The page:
I don’t really feel like writing a full review of it right this moment, but I will say that you should do yourself a favor and rent Hero is you haven’t seen it. I think that for all the hype that surrounded Crouching Tiger, Hidden Dragon touting it as this amazing blend of artistic acheivement and Hong Kong martial arts action (much deserved hype, by the way), I think I actually enjoyed Hero more. I don’t think Hero was a better movie, but I enjoyed it more, if you get the fine distinction I’m trying to draw there.
|Directed By:||Yimou Zhang|
|Written By:||Feng Li Ben Wang Yimou Zhang|
|Starring:||Jet Li Tony Leung Chiu Wai Maggie Cheung Ziyi Zhang|
|Studio:||Miramax (US Distribution)|
Director Zhang Yimou composes every shot in Hero with the utmost care and deliberation–the movie is simply stunning visually. The martial arts sequences boast some spectacular choreography and the Matrix-style visual flourishes add to the film’s almost otherworldly beauty. (Those shots work all the better for the fact that they’re not overused.) And while Crouching Tiger had the desert flashback that dragged the movie to a painful halt for twenty minutes, Hero doesn’t have any similar such lulls.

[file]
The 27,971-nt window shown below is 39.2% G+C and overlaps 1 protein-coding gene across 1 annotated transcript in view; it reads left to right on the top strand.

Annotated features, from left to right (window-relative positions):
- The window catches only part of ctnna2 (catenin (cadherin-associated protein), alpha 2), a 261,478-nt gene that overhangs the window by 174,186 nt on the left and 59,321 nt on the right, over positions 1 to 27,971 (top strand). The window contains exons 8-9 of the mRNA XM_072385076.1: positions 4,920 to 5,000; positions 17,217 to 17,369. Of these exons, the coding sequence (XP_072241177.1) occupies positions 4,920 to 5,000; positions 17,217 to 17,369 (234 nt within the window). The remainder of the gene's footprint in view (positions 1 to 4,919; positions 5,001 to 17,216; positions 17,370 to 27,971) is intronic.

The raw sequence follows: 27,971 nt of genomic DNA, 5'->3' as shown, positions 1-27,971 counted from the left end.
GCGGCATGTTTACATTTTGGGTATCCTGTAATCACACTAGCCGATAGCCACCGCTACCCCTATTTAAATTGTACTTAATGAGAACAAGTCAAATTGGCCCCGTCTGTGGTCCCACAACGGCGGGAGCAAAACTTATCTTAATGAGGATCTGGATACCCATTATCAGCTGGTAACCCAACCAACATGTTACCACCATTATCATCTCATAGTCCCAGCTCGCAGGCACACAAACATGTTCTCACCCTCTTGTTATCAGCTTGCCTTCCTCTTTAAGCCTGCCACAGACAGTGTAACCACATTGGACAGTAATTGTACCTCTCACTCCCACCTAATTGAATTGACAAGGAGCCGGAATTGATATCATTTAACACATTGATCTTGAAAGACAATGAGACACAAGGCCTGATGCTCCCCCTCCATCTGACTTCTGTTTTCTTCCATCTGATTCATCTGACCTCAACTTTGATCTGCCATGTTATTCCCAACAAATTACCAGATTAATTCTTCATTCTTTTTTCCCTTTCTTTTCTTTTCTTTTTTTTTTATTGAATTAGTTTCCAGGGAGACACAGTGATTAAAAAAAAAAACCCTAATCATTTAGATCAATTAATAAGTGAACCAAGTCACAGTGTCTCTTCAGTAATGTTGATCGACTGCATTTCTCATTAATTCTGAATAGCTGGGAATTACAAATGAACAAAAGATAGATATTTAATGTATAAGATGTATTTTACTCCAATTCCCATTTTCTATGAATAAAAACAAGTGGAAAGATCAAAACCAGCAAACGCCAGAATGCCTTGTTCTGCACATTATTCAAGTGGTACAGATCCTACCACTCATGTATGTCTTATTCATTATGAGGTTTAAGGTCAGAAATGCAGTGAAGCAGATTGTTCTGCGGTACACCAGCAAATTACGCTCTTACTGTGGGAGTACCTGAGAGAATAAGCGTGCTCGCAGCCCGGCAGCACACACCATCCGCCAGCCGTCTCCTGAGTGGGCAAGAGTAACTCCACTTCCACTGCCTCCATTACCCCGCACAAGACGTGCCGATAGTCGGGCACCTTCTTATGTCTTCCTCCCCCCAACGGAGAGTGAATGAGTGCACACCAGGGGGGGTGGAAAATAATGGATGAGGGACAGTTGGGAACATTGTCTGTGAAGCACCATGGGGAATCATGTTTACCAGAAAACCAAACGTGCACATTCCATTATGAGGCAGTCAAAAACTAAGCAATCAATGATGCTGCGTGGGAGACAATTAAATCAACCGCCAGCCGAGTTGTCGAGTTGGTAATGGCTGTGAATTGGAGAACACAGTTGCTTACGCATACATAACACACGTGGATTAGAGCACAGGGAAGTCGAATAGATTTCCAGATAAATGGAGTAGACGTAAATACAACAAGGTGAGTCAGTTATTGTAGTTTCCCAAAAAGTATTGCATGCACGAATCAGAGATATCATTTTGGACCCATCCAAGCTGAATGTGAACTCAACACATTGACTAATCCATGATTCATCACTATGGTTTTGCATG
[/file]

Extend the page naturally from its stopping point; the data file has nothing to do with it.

Making the movie even more impressive to look at: not only did it feature the luminous Ziyi Zhang (a woman definitely on my list of Ten Hottest Actresses on the Planet), but also the classic porcelain beauty of Maggie Cheung. (For you female and gay male readers: not so much for you to look at, sorry. Jet Li gets most of the face time, and he ain’t real pretty.)
The one complaint I had about Hero really wasn’t a complaint at all and would have actually been subject to high praise had I not seen Crouching Tiger (and listened to the soundtrack CD on a regular basis). Tan Dun’s orchestral score for Hero sounds way, way too much like his score for Crouching Tiger–to the point where it sounded like he’d lifted entire passages from the earlier movie and recycled them into the later. I’m sure he didn’t do that, of course, but it was an indication of how alike the two scores sounded.